One of the Zeppelins is flying over the German light cruiser S.M.S. Frankfurt during WWI.
The French ship Fauvette II is just launching the reconnaissance balloon during the trials in the bay near Toulon. Photo: archive
In January 1912, the British launched the aeronautical experiments on board of the HMS Africa and HMS Hibernia battleships. The test flights were performed by Commander Charles Samson flying Short Improved S.27 biplane “S.38” (or “RNAS No.2”). The first successful take off was made in the beginning of May, either 2nd, 4th or 9th, as various sources state different dates. What we know for sure is that Samson took off from HMS Hibernia while the ship was sailing at 10.5 knots i. e., 19.4 kph in the bay of Weymouth in England. Coincidentally King George V was on the fleet’s inspection and witnessed the series of flights performed in Portland in four days. Further experiments were conducted on board the HMS London battleship where the take off platform from HMS Hibernia was installed. All these trials led the Royal Navy to the conclusion that the airplanes are useful on the board of the ships for reconnaissance and other duties but at the same time caused a series of problems. The landing deck, built above the bow complicated the gun fire and the hydroplanes’ recovery (Short S.27 was designed as a floatplane) presented a risk once performed in the rough waters. The Royal Navy continued to develop the concept of a hydroplane ship.
In the beginning of May 1912, Commander Charles Samson is taking off in his Short Improved S.27 biplane off the HMS Hibernia deck in the bay of Weymouth in England. Photo: archive
A problem’ name was Zeppelin
And then the war broke out and soon it was apparent how big problem the existence of the German airships represented. What looked like a clumsy Leviathan full of highly flammable gas, slowly moving through the sky, started to transform into Zeppelin-phobia once the bombs started to fall out of these giants. It cannot be said that the British did not address the Zeppelin threat. Right from the start the First Lord of Admiralty, Winston Churchill, played his role. Thanks to his initiative the air defense of the British Isles was transferred from the Royal Flying Corps (RFC), who anyway were busy in the expedition corps in France, to the Navy air component, Royal Naval Air Service (RNAS). Soon it was clear that the performance of the available British aircraft is not sufficient to oppose Zeppelins and the solution had to be found how to attack them. In addition, the Germans switched to the night attacks. The Admiralty arrived at the conclusion that if the attacks from the air were not possible it was necessary to attack the airships while they were still in the hangars at their bases.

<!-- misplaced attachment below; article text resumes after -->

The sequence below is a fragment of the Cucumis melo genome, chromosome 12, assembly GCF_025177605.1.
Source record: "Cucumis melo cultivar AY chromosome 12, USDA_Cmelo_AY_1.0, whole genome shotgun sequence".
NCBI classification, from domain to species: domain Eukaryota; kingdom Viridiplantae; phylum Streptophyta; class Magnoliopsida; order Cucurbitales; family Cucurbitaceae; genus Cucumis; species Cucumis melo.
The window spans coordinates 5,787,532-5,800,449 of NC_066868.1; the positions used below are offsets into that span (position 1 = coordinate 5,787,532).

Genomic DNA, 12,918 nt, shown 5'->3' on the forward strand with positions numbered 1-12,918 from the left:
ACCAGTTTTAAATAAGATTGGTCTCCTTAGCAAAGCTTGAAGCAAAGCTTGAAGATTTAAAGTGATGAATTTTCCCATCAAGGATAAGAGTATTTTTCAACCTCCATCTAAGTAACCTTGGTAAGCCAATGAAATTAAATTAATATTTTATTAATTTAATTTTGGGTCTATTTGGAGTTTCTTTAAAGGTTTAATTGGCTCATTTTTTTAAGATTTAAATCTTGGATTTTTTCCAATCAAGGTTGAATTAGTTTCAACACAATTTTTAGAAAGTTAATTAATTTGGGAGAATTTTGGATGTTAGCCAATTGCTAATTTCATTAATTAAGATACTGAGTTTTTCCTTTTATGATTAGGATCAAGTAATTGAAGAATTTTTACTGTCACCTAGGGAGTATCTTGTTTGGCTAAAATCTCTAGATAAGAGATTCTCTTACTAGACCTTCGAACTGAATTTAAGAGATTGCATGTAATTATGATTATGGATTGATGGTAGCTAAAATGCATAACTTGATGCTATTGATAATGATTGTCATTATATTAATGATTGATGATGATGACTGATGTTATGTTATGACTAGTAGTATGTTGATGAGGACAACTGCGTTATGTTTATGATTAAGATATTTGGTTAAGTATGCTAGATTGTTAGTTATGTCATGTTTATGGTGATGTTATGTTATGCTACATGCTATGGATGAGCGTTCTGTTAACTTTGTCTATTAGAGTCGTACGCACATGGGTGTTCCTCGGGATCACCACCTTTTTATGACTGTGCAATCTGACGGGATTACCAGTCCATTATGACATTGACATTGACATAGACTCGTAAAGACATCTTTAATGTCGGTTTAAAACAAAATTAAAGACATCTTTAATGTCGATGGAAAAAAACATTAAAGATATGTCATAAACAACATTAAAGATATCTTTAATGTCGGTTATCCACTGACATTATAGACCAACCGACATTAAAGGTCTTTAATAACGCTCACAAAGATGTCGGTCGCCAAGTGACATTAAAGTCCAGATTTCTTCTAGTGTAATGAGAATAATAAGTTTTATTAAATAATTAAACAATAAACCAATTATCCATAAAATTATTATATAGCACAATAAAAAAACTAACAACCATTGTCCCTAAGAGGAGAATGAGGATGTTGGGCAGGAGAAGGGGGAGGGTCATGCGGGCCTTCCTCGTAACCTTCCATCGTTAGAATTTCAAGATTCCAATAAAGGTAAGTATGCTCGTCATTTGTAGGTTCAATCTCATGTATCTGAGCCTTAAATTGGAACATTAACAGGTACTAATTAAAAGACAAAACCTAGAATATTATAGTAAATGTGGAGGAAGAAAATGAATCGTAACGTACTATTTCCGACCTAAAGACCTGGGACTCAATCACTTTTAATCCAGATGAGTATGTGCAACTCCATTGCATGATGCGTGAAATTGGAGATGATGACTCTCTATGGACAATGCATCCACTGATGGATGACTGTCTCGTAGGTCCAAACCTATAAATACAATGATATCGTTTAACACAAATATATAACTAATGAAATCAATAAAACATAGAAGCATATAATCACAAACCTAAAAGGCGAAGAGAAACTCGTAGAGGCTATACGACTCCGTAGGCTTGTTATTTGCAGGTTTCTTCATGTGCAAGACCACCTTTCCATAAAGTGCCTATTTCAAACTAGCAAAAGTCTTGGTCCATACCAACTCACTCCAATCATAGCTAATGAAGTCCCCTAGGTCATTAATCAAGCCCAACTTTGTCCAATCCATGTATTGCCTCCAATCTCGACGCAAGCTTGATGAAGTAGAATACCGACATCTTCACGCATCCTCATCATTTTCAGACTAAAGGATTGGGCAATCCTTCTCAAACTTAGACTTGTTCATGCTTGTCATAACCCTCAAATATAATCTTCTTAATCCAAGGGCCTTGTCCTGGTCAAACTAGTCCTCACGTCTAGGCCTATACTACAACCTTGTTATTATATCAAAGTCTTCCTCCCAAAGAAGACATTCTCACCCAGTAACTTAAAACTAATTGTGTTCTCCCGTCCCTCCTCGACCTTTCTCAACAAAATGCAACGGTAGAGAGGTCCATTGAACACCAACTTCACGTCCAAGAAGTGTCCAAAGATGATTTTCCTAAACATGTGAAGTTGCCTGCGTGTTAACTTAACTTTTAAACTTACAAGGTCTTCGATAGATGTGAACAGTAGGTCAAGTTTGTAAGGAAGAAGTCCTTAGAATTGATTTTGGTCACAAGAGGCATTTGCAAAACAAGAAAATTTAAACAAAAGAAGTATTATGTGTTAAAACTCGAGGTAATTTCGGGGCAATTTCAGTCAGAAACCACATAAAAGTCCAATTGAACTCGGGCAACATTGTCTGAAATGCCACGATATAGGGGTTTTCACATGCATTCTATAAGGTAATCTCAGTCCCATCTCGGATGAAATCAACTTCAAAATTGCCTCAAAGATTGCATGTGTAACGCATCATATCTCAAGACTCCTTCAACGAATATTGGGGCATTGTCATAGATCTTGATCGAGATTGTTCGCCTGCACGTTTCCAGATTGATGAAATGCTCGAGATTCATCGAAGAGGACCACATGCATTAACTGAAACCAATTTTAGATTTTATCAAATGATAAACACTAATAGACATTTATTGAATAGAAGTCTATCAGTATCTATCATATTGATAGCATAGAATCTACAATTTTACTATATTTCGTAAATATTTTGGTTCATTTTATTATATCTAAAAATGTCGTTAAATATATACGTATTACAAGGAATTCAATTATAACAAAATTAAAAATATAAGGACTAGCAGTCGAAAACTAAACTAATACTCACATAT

Sopwith Camel is being loaded on the take-off towing platform. Photo: archive
Another way to use the airplanes by the navy were the hydroplanes with the boat-like fuselage. The whole aircraft fuselage was in this case sealed to float on the water surface and replaced the huge floats installed on the standard aircraft. The concept of the “flying boats” came to existence in the United States in the Curtiss Aeroplane and Motor Company workshops owned by Glenn Curtiss. In 1913, for its time very advanced Curtiss Model H was designed, a hydroplane with a boat-like fuselage intended for long-haul flights. The British Navy immediately showed the interest in both purchasing several airframes as well as the license to build them as Felixtowe F.1. On May 14, 1917, Flight Commander Robert Leckie flying Curtiss H12 shot down Zeppelin L22 (LZ 64 class Q). The future Air Marshall was born in Glasgow, Scotland, however in 1909 his family left for Canada where he joined the army. In 1915 he paid 600 Canadian dollars for the pilot training it the Curtiss Flying School, however he only logged three hours on Curtiss Model F flying boat at Hanlan’s Point until the school was forced to close for winter. Robert Leckie managed to take part in shooting down L70 (LZ 112 class X) with Fregattenkapitän Peter Strasser, a German aviation icon, on board. Leckie manned the gun while DH.4 aircraft was piloted by Major Egbert Cadbury.
On August 11, 1918, FSL Stuart D. Culley successfully took off from the H5 platform towed by the HMS Redoubt destroyer and shot down a Zeppelin L-53. Photo: archive
First attacks against airship bases
On September 22, 1914, the British attempted to attack the airship base for the first time. The raid on the base near Dusseldorf, where the airship Z.IX operated from, failed, however. On the second attempt Lt. Reginald Marix flying the Sopwith Tabloid serial number 168, destroyed the army Zeppelin Z.IX (LZ 25, army class) from the altitude of 200 meters. After landing in Antwerp, he had to flee the German Army which was just advancing through Belgium. Encouraged by the success the RNAS wanted to attack the Friedrichshafen base. The mission was flown by single-seat Avro 504C airplanes taking off from the French fort of Belfort. Their bombs did not cause any damage due to the fierce AA fire and the airship L7 (LZ 32 class M) escaped undamaged.